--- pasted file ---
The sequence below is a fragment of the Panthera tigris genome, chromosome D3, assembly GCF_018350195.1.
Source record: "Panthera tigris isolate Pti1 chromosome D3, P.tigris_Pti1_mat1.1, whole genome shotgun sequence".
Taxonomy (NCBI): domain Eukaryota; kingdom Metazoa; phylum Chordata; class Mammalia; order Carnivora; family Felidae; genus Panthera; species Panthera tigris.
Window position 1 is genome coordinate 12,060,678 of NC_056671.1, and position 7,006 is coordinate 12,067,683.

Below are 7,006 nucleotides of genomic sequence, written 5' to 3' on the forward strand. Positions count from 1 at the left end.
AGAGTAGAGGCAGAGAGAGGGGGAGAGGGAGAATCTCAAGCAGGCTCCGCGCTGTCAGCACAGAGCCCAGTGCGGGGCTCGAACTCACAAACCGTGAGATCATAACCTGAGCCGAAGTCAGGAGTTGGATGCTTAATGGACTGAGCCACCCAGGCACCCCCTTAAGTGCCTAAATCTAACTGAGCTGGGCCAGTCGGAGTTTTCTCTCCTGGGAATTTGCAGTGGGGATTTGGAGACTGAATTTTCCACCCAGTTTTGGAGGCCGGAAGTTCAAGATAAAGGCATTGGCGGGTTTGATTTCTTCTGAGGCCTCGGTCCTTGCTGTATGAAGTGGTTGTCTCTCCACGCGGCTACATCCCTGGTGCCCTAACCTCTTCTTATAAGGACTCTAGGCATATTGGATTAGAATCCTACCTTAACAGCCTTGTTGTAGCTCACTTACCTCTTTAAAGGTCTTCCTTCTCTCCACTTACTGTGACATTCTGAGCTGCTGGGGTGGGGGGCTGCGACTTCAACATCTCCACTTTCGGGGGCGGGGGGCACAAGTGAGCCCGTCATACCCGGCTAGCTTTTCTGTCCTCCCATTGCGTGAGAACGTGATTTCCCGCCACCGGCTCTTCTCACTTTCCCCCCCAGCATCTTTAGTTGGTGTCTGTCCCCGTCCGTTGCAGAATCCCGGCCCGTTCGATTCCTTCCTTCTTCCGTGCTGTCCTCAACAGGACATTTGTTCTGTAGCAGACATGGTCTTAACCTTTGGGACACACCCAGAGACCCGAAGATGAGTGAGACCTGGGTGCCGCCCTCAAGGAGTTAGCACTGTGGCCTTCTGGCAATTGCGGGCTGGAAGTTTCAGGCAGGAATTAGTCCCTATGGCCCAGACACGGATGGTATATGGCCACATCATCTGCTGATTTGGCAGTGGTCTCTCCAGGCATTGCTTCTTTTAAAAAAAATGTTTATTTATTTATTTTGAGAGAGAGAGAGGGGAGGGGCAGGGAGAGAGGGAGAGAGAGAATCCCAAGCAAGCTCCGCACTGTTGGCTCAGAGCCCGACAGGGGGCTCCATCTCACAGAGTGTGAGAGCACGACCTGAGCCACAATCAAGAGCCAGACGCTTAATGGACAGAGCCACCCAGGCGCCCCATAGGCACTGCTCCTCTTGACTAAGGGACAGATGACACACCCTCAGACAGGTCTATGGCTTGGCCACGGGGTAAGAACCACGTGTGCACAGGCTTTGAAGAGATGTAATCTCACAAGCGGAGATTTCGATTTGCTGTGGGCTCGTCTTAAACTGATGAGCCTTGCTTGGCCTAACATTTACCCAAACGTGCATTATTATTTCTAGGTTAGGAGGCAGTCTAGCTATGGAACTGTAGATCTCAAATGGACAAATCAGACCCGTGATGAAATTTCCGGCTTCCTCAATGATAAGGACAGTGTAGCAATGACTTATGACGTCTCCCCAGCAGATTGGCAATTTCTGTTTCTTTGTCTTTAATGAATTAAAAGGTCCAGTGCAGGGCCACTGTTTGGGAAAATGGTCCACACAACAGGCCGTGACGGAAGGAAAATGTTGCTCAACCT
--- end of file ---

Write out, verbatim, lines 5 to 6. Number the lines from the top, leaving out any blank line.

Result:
Below are 7,006 nucleotides of genomic sequence, written 5' to 3' on the forward strand. Positions count from 1 at the left end.
AGAGTAGAGGCAGAGAGAGGGGGAGAGGGAGAATCTCAAGCAGGCTCCGCGCTGTCAGCACAGAGCCCAGTGCGGGGCTCGAACTCACAAACCGTGAGATCATAACCTGAGCCGAAGTCAGGAGTTGGATGCTTAATGGACTGAGCCACCCAGGCACCCCCTTAAGTGCCTAAATCTAACTGAGCTGGGCCAGTCGGAGTTTTCTCTCCTGGGAATTTGCAGTGGGGATTTGGAGACTGAATTTTCCACCCAGTTTTGGAGGCCGGAAGTTCAAGATAAAGGCATTGGCGGGTTTGATTTCTTCTGAGGCCTCGGTCCTTGCTGTATGAAGTGGTTGTCTCTCCACGCGGCTACATCCCTGGTGCCCTAACCTCTTCTTATAAGGACTCTAGGCATATTGGATTAGAATCCTACCTTAACAGCCTTGTTGTAGCTCACTTACCTCTTTAAAGGTCTTCCTTCTCTCCACTTACTGTGACATTCTGAGCTGCTGGGGTGGGGGGCTGCGACTTCAACATCTCCACTTTCGGGGGCGGGGGGCACAAGTGAGCCCGTCATACCCGGCTAGCTTTTCTGTCCTCCCATTGCGTGAGAACGTGATTTCCCGCCACCGGCTCTTCTCACTTTCCCCCCCAGCATCTTTAGTTGGTGTCTGTCCCCGTCCGTTGCAGAATCCCGGCCCGTTCGATTCCTTCCTTCTTCCGTGCTGTCCTCAACAGGACATTTGTTCTGTAGCAGACATGGTCTTAACCTTTGGGACACACCCAGAGACCCGAAGATGAGTGAGACCTGGGTGCCGCCCTCAAGGAGTTAGCACTGTGGCCTTCTGGCAATTGCGGGCTGGAAGTTTCAGGCAGGAATTAGTCCCTATGGCCCAGACACGGATGGTATATGGCCACATCATCTGCTGATTTGGCAGTGGTCTCTCCAGGCATTGCTTCTTTTAAAAAAAATGTTTATTTATTTATTTTGAGAGAGAGAGAGGGGAGGGGCAGGGAGAGAGGGAGAGAGAGAATCCCAAGCAAGCTCCGCACTGTTGGCTCAGAGCCCGACAGGGGGCTCCATCTCACAGAGTGTGAGAGCACGACCTGAGCCACAATCAAGAGCCAGACGCTTAATGGACAGAGCCACCCAGGCGCCCCATAGGCACTGCTCCTCTTGACTAAGGGACAGATGACACACCCTCAGACAGGTCTATGGCTTGGCCACGGGGTAAGAACCACGTGTGCACAGGCTTTGAAGAGATGTAATCTCACAAGCGGAGATTTCGATTTGCTGTGGGCTCGTCTTAAACTGATGAGCCTTGCTTGGCCTAACATTTACCCAAACGTGCATTATTATTTCTAGGTTAGGAGGCAGTCTAGCTATGGAACTGTAGATCTCAAATGGACAAATCAGACCCGTGATGAAATTTCCGGCTTCCTCAATGATAAGGACAGTGTAGCAATGACTTATGACGTCTCCCCAGCAGATTGGCAATTTCTGTTTCTTTGTCTTTAATGAATTAAAAGGTCCAGTGCAGGGCCACTGTTTGGGAAAATGGTCCACACAACAGGCCGTGACGGAAGGAAAATGTTGCTCAACCT